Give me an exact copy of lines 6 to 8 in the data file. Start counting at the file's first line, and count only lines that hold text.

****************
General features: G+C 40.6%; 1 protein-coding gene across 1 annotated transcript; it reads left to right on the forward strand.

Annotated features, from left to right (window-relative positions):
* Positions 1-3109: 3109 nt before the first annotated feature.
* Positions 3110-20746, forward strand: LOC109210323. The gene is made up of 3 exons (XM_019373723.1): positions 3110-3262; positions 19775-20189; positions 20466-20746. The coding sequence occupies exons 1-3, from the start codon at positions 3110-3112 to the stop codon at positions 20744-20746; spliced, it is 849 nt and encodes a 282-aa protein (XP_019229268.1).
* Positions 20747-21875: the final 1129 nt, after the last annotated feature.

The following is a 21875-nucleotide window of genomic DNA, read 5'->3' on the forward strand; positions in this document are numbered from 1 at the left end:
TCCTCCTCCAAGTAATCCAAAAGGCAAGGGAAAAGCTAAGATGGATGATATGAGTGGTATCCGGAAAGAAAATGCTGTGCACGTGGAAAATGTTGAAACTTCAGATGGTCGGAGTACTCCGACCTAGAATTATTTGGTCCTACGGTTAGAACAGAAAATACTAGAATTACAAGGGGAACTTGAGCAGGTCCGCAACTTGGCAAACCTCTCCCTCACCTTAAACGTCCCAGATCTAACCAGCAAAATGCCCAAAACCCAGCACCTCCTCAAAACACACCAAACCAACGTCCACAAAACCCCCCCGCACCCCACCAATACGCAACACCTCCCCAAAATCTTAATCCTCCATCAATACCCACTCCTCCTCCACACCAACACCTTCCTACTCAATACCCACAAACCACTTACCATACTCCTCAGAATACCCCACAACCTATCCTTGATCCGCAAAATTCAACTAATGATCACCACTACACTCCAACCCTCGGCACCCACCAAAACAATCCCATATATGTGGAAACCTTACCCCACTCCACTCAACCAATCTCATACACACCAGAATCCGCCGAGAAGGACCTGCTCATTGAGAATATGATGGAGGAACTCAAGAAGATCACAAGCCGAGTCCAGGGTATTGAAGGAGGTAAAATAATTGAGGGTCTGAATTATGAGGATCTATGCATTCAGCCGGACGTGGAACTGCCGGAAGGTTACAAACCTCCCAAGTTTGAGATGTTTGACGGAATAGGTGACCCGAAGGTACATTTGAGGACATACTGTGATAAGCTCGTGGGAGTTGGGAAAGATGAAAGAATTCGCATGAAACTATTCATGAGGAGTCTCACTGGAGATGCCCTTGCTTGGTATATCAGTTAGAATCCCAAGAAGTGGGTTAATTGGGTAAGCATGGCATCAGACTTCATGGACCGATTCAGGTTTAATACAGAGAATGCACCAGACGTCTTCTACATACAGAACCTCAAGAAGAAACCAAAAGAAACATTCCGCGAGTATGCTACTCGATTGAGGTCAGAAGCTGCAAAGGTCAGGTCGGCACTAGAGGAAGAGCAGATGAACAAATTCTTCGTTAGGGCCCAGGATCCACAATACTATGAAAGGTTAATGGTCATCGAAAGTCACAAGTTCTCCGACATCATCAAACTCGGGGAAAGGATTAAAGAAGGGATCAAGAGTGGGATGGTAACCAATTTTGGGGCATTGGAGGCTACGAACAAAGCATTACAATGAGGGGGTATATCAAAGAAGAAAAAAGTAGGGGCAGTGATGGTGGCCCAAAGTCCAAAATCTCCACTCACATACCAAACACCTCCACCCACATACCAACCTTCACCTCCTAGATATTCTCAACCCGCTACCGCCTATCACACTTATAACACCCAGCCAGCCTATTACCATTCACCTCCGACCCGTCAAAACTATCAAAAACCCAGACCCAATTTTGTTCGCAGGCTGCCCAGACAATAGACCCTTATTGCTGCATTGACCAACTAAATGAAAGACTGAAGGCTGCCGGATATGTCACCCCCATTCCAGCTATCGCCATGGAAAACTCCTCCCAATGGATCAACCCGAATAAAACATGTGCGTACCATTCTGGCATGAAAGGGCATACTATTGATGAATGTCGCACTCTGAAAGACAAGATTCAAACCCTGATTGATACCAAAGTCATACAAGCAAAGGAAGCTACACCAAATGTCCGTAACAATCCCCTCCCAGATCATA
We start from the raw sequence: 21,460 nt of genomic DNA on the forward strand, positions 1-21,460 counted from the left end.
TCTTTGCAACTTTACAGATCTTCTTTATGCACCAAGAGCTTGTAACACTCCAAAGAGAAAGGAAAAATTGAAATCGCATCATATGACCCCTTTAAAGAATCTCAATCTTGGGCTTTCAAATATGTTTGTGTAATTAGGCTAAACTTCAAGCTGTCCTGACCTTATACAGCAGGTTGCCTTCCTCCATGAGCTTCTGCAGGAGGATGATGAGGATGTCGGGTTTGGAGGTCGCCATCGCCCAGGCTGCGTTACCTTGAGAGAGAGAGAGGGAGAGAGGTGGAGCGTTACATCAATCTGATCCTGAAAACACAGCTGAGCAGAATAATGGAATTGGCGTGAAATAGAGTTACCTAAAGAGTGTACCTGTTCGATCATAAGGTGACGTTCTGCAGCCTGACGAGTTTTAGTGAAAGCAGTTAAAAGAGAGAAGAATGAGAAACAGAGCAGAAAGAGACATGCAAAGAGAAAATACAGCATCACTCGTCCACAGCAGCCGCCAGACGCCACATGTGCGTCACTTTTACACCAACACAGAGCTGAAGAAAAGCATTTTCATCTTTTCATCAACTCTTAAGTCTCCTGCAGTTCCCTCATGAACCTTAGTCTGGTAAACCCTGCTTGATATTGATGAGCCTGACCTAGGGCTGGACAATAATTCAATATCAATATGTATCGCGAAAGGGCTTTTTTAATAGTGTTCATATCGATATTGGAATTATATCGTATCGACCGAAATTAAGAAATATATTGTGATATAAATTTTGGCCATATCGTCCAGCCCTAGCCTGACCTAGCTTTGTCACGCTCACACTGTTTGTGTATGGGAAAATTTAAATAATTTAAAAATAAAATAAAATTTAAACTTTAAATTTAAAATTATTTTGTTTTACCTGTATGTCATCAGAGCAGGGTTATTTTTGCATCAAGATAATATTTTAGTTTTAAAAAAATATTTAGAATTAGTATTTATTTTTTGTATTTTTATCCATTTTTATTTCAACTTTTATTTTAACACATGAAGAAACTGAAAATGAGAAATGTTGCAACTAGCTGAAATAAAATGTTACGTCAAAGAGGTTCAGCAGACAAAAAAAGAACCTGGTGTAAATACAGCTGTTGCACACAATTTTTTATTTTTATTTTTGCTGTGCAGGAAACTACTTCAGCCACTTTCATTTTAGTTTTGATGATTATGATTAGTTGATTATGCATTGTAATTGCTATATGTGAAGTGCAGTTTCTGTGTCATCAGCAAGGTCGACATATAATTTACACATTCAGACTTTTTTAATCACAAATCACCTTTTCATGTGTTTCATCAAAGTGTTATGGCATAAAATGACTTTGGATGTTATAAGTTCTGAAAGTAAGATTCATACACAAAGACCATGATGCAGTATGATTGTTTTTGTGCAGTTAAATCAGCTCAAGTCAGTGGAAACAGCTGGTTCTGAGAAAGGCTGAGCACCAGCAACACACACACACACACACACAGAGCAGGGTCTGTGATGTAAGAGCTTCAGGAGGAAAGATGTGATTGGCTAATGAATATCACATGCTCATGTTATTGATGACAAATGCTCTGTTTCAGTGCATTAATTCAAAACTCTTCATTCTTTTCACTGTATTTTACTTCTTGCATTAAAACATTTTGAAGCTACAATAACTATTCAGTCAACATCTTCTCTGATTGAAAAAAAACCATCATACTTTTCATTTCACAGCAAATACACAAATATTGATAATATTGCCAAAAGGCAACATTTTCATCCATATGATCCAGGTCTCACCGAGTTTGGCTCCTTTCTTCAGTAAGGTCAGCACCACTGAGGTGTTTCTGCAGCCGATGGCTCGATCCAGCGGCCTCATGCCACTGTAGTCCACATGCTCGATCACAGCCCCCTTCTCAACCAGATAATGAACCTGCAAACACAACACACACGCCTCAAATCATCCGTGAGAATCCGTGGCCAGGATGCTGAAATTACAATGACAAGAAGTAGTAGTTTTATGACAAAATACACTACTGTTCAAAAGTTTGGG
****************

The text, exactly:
The following is a 21875-nucleotide window of genomic DNA, read 5'->3' on the forward strand; positions in this document are numbered from 1 at the left end:
TCCTCCTCCAAGTAATCCAAAAGGCAAGGGAAAAGCTAAGATGGATGATATGAGTGGTATCCGGAAAGAAAATGCTGTGCACGTGGAAAATGTTGAAACTTCAGATGGTCGGAGTACTCCGACCTAGAATTATTTGGTCCTACGGTTAGAACAGAAAATACTAGAATTACAAGGGGAACTTGAGCAGGTCCGCAACTTGGCAAACCTCTCCCTCACCTTAAACGTCCCAGATCTAACCAGCAAAATGCCCAAAACCCAGCACCTCCTCAAAACACACCAAACCAACGTCCACAAAACCCCCCCGCACCCCACCAATACGCAACACCTCCCCAAAATCTTAATCCTCCATCAATACCCACTCCTCCTCCACACCAACACCTTCCTACTCAATACCCACAAACCACTTACCATACTCCTCAGAATACCCCACAACCTATCCTTGATCCGCAAAATTCAACTAATGATCACCACTACACTCCAACCCTCGGCACCCACCAAAACAATCCCATATATGTGGAAACCTTACCCCACTCCACTCAACCAATCTCATACACACCAGAATCCGCCGAGAAGGACCTGCTCATTGAGAATATGATGGAGGAACTCAAGAAGATCACAAGCCGAGTCCAGGGTATTGAAGGAGGTAAAATAATTGAGGGTCTGAATTATGAGGATCTATGCATTCAGCCGGACGTGGAACTGCCGGAAGGTTACAAACCTCCCAAGTTTGAGATGTTTGACGGAATAGGTGACCCGAAGGTACATTTGAGGACATACTGTGATAAGCTCGTGGGAGTTGGGAAAGATGAAAGAATTCGCATGAAACTATTCATGAGGAGTCTCACTGGAGATGCCCTTGCTTGGTATATCAGTTAGAATCCCAAGAAGTGGGTTAATTGGGTAAGCATGGCATCAGACTTCATGGACCGATTCAGGTTTAATACAGAGAATGCACCAGACGTCTTCTACATACAGAACCTCAAGAAGAAACCAAAAGAAACATTCCGCGAGTATGCTACTCGATTGAGGTCAGAAGCTGCAAAGGTCAGGTCGGCACTAGAGGAAGAGCAGATGAACAAATTCTTCGTTAGGGCCCAGGATCCACAATACTATGAAAGGTTAATGGTCATCGAAAGTCACAAGTTCTCCGACATCATCAAACTCGGGGAAAGGATTAAAGAAGGGATCAAGAGTGGGATGGTAACCAATTTTGGGGCATTGGAGGCTACGAACAAAGCATTACAATGAGGGGGTATATCAAAGAAGAAAAAAGTAGGGGCAGTGATGGTGGCCCAAAGTCCAAAATCTCCACTCACATACCAAACACCTCCACCCACATACCAACCTTCACCTCCTAGATATTCTCAACCCGCTACCGCCTATCACACTTATAACACCCAGCCAGCCTATTACCATTCACCTCCGACCCGTCAAAACTATCAAAAACCCAGACCCAATTTTGTTCGCAGGCTGCCCAGACAATAGACCCTTATTGCTGCATTGACCAACTAAATGAAAGACTGAAGGCTGCCGGATATGTCACCCCCATTCCAGCTATCGCCATGGAAAACTCCTCCCAATGGATCAACCCGAATAAAACATGTGCGTACCATTCTGGCATGAAAGGGCATACTATTGATGAATGTCGCACTCTGAAAGACAAGATTCAAACCCTGATTGATACCAAAGTCATACAAGCAAAGGAAGCTACACCAAATGTCCGTAACAATCCCCTCCCAGATCATA
We start from the raw sequence: 21,460 nt of genomic DNA on the forward strand, positions 1-21,460 counted from the left end.